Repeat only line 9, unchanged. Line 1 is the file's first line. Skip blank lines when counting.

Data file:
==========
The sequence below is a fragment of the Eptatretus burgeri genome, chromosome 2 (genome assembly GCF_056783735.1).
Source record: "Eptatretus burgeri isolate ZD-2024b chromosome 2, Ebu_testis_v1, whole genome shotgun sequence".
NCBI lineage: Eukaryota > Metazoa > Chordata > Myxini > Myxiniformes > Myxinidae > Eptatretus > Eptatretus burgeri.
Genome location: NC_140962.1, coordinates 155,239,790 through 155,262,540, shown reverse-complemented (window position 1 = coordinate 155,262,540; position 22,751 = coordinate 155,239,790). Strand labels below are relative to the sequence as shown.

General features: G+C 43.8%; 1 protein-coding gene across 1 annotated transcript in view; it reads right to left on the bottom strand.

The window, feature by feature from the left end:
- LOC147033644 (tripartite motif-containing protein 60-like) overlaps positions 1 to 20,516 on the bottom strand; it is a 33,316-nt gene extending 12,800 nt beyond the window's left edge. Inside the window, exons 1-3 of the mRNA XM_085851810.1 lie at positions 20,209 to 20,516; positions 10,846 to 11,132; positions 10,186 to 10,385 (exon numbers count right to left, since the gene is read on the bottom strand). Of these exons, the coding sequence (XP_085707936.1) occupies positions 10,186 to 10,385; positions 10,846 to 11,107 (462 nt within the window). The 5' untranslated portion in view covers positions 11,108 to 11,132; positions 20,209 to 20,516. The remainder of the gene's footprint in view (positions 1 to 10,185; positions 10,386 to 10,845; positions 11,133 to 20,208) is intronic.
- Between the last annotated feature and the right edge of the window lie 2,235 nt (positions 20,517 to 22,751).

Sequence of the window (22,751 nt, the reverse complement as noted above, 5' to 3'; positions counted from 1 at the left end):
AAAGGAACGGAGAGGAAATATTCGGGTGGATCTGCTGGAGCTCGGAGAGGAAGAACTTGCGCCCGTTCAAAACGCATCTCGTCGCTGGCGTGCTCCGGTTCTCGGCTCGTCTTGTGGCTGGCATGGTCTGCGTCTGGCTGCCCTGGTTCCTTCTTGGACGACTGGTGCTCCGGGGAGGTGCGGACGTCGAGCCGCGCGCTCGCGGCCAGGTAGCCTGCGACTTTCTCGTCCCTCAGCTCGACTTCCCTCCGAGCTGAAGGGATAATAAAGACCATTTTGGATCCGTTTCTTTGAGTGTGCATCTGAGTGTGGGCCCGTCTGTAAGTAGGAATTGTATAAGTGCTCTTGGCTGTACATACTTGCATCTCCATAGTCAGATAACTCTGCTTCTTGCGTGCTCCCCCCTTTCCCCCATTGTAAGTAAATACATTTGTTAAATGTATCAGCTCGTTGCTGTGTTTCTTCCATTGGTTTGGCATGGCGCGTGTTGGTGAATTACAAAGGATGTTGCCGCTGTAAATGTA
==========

Sequence of the window (22,751 nt, the reverse complement as noted above, 5' to 3'; positions counted from 1 at the left end):